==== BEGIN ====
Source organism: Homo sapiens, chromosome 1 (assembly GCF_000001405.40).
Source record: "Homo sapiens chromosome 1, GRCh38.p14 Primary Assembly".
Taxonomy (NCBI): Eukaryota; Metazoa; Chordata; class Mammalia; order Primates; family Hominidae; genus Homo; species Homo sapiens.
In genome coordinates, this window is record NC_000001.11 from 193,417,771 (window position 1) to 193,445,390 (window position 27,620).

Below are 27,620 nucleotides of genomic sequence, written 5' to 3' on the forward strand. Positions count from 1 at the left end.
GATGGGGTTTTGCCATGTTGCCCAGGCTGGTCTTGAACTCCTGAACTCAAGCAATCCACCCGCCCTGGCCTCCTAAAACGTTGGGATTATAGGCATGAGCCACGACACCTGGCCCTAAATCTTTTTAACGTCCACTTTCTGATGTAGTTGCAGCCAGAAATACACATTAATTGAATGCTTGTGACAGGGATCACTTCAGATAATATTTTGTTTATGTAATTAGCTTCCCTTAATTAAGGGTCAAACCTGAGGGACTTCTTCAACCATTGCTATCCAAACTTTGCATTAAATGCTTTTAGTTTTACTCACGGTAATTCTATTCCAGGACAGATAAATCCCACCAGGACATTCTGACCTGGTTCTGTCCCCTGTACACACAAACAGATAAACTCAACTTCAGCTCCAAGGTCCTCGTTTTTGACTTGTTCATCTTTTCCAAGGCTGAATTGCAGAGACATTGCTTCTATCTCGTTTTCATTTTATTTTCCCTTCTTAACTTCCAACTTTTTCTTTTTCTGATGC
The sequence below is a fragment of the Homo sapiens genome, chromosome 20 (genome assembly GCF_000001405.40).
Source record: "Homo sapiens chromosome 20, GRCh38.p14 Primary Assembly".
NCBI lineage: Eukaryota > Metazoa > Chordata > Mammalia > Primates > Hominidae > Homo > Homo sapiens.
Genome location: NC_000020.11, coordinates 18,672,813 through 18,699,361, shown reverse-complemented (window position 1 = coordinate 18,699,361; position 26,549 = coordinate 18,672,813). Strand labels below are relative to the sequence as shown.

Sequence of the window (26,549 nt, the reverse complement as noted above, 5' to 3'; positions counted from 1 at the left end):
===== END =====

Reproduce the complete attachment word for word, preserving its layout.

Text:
Source organism: Homo sapiens, chromosome 1 (assembly GCF_000001405.40).
Source record: "Homo sapiens chromosome 1, GRCh38.p14 Primary Assembly".
Taxonomy (NCBI): Eukaryota; Metazoa; Chordata; class Mammalia; order Primates; family Hominidae; genus Homo; species Homo sapiens.
In genome coordinates, this window is record NC_000001.11 from 193,417,771 (window position 1) to 193,445,390 (window position 27,620).

Below are 27,620 nucleotides of genomic sequence, written 5' to 3' on the forward strand. Positions count from 1 at the left end.
GATGGGGTTTTGCCATGTTGCCCAGGCTGGTCTTGAACTCCTGAACTCAAGCAATCCACCCGCCCTGGCCTCCTAAAACGTTGGGATTATAGGCATGAGCCACGACACCTGGCCCTAAATCTTTTTAACGTCCACTTTCTGATGTAGTTGCAGCCAGAAATACACATTAATTGAATGCTTGTGACAGGGATCACTTCAGATAATATTTTGTTTATGTAATTAGCTTCCCTTAATTAAGGGTCAAACCTGAGGGACTTCTTCAACCATTGCTATCCAAACTTTGCATTAAATGCTTTTAGTTTTACTCACGGTAATTCTATTCCAGGACAGATAAATCCCACCAGGACATTCTGACCTGGTTCTGTCCCCTGTACACACAAACAGATAAACTCAACTTCAGCTCCAAGGTCCTCGTTTTTGACTTGTTCATCTTTTCCAAGGCTGAATTGCAGAGACATTGCTTCTATCTCGTTTTCATTTTATTTTCCCTTCTTAACTTCCAACTTTTTCTTTTTCTGATGC
The sequence below is a fragment of the Homo sapiens genome, chromosome 20 (genome assembly GCF_000001405.40).
Source record: "Homo sapiens chromosome 20, GRCh38.p14 Primary Assembly".
NCBI lineage: Eukaryota > Metazoa > Chordata > Mammalia > Primates > Hominidae > Homo > Homo sapiens.
Genome location: NC_000020.11, coordinates 18,672,813 through 18,699,361, shown reverse-complemented (window position 1 = coordinate 18,699,361; position 26,549 = coordinate 18,672,813). Strand labels below are relative to the sequence as shown.

Sequence of the window (26,549 nt, the reverse complement as noted above, 5' to 3'; positions counted from 1 at the left end):